Regional Reflections and Opportunities Ahead

James Sedlak

James Sedlak

CivicSpark Fellow

To close out the year, Sierra Climate Adaptation and Mitigation Partnership (CAMP) held its last member meeting open to the public as a way to not only reflect upon itself in traditional end-of-year fashion, but build a stronger vision for the year ahead. Steve Frisch, SBC President, gave a fantastic overview of information and member highlights from the past year, including:


However, there is still a tremendous amount of work. Heat and precipitation extremes are increasing, the snowpack is declining, streamflow patterns are shifting, and extreme weather events like drought and wildfires are destroying natural lands. And thus, it is a major relief to see the state invest $15 billion over the next few years to address climate concerns. Some specific allocations (combined with early action allotments) of particular interest to the Sierra Nevada include:

  • $314 million for the CalFIRE Forest Health Program;
  • $200 million for climate resilient centers and extreme heat community resilience programs;
  • $768 million over the next three year budget period for multi-benefit and nature-based solutions;
  • $438 million for an agriculture package;
  • $855 million for a water resilience package to addressing drought issues; and
  • perhaps most uplifting for regional collaboratives: over the next three years, $250 in Regional Climate Resilience planning and implementation through the Governor’s Office and Strategic Growth Council as well as a combined $45 million for more specific programs within each department.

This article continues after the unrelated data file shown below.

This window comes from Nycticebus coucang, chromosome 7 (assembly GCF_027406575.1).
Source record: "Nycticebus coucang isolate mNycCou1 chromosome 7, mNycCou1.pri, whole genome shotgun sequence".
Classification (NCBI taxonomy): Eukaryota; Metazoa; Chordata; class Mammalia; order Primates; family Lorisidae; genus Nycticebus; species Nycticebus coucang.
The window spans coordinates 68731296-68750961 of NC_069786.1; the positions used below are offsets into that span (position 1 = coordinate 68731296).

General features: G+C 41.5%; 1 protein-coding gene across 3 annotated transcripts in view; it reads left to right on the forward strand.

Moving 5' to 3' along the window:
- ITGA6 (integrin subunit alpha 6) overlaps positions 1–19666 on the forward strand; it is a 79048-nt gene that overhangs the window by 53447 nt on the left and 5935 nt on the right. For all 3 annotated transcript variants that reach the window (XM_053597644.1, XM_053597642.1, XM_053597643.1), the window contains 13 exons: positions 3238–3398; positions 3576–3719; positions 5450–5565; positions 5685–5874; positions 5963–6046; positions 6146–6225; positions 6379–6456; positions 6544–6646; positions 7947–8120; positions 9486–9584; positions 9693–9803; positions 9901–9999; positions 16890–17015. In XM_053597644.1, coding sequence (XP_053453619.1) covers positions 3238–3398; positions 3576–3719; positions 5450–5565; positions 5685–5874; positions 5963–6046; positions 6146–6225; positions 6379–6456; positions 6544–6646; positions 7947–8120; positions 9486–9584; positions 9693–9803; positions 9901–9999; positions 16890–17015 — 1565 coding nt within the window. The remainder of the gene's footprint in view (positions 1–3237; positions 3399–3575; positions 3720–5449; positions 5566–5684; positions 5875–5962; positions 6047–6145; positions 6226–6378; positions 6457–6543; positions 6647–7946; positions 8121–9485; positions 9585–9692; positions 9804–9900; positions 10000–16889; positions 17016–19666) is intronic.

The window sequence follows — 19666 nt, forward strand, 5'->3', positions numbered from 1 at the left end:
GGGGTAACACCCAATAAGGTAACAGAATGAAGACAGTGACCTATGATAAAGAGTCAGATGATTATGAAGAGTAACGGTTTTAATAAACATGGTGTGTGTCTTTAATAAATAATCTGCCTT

While the entire budget package gives hope for meaningful action, the boost in regional climate programs is particularly exciting for CAMP and similar groups within the Alliance of Regional Collaboratives for Climate Adaptation (ARCCA). Now is the time to extend our hands further with neighboring individuals, jurisdictions, agencies, and NGOs to advance climate mitigation and adaptation priorities to meet regional needs. By working together, we can better understand regional climate hazards, brainstorm pathways to drive just economic and workforce development, identify vulnerable and/or under-resourced communities plan co-beneficial that include a wider spectrum of stakeholder input, and combine resources to increase capacity for critical measures like knowledge sharing, grant processing, and project implementation. Greater regional participation leads to a safer, more resilient Sierra Nevada.

Sierra CAMP membership enrollment for 2022 is now open. If you are interested in renewing your membership or joining for the first time, please sign up using this form and we will be in touch with you. If you know of anyone who you think would be interested in joining Sierra CAMP, please share this information with them as well.

Have a safe and happy holiday season!

Read More Recent Blogs

Train over donner summit, forested landscape with some snow

Social Cost of Carbon

There is a powerful tool to help evaluate decisions that impact greenhouse gas (GHG) emissions: The social cost of carbon (SCC) is an estimate of the cost associated with emissions of carbon dioxide (CO2).

Get to Know Our New CivicSpark Fellow

Working on projects that directly decrease emissions makes climate change feel less scary and more manageable. So much needs to be done, but actually getting to work feels incredible.

Program Has Launched in 16 Sierra Counties

This grant program will provide $18.6 million statewide for free, energy-efficient refrigeration units in low-income or low-access areas throughout the state.